Lastly, do not bring any recording devices such as cameras or tape recorders, and do not use your phone to take pictures during the proceedings.

After the Wake

Hindus cremate their loved ones rather than bury them. At the cremation site, friends and family typically perform one last ceremony before the decedent is committed to the fire. If you are not Hindu, you won’t be expected to participate, just sit or stand quietly to the side.

However, after the funeral is done, you may be asked to do a ritual cleansing if you will be going to the home of a Hindu person. As noted previously, things that have been in “contact’ with the dead is considered impure. The ceremony typically involves taking a bath and washing/discarding your funeral clothing, but may also include some prayers depending on the family. If the decedent’s body was displayed in the home, a priest may come by to bless and cleanse the house.

Hindu funerals are generally straightforward, as people in the religion like to keep the passing of a loved one as simple as possible. If you’re uncertain about what to do, it’s best to discuss talk to someone familiar with the religion, such as a Hindu priest, the decedent’s loved ones, or a funeral director with experience handling Hindu funerals.

3 Benefits Of A Green Burial

If living sustainably and minimizing your impact on the environment is something that you’ve been concerned with throughout your life, it’s understandable that you’d want to ensure that after you’ve passed away, your remains are handled in an environmentally responsible way. Unfortunately, traditional burial takes up a lot of resources and can be damaging to the Earth. If you’re working on your end-of-life plans, you may be looking for a greener and more sustainable way to handle the burial. Luckily, you have options, like a green burial. Take a look at the benefits of a green burial to find out whether or not it’s the right choice for you.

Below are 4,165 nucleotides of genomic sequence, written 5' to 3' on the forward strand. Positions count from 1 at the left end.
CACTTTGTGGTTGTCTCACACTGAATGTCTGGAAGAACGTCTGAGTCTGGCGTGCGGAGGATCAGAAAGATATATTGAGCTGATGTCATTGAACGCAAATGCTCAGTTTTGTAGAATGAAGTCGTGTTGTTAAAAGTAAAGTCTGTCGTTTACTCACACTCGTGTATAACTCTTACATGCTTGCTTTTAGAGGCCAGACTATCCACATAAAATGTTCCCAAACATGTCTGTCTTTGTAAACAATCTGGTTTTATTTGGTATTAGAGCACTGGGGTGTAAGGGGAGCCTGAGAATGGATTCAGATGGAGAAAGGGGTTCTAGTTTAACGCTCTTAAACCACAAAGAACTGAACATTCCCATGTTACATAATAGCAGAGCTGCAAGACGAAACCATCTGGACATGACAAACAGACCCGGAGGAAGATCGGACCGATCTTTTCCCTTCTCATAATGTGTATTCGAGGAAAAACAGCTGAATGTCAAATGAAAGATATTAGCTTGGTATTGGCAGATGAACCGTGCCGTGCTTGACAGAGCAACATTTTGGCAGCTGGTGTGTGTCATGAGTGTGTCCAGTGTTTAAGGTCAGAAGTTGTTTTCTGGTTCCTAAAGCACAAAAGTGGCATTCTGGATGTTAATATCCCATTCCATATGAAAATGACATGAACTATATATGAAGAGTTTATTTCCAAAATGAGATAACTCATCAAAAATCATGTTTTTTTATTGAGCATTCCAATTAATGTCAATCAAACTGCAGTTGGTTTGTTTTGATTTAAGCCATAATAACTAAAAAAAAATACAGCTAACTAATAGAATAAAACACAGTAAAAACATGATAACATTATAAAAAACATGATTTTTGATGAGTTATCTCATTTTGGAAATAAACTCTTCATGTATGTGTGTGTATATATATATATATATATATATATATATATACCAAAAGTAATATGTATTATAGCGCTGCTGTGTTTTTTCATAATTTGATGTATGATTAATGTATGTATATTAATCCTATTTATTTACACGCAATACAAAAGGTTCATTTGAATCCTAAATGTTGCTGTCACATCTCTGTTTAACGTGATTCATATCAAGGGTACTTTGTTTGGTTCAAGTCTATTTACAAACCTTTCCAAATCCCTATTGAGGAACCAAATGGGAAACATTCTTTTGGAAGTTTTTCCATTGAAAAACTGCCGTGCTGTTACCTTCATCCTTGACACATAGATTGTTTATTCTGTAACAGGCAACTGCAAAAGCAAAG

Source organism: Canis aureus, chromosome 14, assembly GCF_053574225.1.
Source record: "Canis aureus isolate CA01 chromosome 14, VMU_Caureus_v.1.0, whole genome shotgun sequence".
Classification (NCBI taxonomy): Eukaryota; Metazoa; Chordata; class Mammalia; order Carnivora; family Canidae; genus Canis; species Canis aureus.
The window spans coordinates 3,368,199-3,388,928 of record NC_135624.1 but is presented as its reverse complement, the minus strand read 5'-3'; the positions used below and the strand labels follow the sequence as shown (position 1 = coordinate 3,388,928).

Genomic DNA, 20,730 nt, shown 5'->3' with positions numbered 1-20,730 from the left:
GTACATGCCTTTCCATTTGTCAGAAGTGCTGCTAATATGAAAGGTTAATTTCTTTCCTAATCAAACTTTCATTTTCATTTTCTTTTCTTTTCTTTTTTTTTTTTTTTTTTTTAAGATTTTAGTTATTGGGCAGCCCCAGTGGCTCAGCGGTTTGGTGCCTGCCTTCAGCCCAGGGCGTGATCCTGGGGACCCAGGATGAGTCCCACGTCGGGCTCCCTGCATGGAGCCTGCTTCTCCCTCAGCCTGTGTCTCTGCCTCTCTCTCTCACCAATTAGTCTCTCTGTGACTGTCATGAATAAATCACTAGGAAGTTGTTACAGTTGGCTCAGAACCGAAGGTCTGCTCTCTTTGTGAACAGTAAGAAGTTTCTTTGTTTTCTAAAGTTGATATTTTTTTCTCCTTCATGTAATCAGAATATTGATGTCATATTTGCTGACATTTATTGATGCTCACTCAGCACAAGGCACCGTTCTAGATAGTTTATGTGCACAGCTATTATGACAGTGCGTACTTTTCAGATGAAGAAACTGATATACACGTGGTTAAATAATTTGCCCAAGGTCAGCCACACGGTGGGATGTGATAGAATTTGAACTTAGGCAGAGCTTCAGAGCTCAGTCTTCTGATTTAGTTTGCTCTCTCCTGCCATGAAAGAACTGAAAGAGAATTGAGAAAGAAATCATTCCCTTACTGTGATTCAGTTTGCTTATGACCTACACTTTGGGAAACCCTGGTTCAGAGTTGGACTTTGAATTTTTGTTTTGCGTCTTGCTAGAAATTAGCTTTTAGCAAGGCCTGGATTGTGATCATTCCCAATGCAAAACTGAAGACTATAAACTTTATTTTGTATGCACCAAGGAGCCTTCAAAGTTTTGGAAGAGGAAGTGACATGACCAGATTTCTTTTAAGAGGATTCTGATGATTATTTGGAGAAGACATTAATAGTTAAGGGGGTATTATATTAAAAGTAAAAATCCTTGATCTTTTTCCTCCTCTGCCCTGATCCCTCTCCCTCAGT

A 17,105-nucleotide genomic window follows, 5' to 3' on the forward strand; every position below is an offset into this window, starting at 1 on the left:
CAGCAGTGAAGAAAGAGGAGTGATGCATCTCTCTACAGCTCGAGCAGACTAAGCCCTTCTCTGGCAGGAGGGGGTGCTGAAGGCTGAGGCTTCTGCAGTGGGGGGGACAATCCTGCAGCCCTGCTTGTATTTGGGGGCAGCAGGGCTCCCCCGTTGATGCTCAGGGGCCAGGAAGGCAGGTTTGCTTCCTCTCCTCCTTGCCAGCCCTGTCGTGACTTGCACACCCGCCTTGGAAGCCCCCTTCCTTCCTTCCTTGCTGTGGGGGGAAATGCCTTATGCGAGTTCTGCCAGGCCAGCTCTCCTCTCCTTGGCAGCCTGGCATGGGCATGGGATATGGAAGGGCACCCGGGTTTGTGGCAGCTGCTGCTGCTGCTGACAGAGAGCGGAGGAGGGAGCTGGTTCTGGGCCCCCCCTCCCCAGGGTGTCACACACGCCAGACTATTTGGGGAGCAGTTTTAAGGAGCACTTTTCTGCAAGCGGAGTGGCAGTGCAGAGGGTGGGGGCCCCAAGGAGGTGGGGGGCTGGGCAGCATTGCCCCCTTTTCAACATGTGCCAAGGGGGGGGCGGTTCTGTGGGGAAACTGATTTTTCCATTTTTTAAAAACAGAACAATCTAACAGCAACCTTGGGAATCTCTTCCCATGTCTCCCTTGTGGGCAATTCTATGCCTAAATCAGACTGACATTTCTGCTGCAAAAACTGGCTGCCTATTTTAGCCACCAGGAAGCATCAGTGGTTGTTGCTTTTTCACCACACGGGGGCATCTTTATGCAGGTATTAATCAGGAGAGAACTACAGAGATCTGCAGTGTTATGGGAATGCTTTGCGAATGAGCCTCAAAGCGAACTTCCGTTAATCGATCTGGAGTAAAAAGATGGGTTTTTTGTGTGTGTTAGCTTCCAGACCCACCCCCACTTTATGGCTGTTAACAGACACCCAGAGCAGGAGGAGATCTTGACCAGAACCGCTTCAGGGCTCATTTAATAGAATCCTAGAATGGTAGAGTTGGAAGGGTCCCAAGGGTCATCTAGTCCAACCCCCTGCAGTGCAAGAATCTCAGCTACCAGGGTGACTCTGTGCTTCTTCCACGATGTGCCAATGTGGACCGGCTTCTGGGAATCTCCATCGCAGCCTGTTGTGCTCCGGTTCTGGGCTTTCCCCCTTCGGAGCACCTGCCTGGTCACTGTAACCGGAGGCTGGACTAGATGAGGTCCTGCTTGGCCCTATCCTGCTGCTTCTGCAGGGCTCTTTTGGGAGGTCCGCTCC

Green Burial Protects Natural Resources

Preserving natural resources as much as possible and avoiding any waste of those resources when you do use them is an important part of environmental responsibility. Conventional caskets made out of limited resources like wood and steel are not necessarily produced in a sustainable way. And even if the materials were gathered and manufactured responsibly, you’re still harvesting a natural resource just to bury it under the ground forever – not the best use of a limited resource.

With a green burial, you may choose not to have a casket at all. The objective of a green burial is simply to return the body to the earth, with as little as possible in the way of a container. You can be buried in a shroud made of cotton or wool if you like. Or, if you do prefer a casket, you can choose a green casket made of materials like hemp, recycled cardboard, bamboo, cork, or bamboo. These materials are more sustainable than ordinary wood, and they’re also biodegradable.

Green Burial Protects the Environment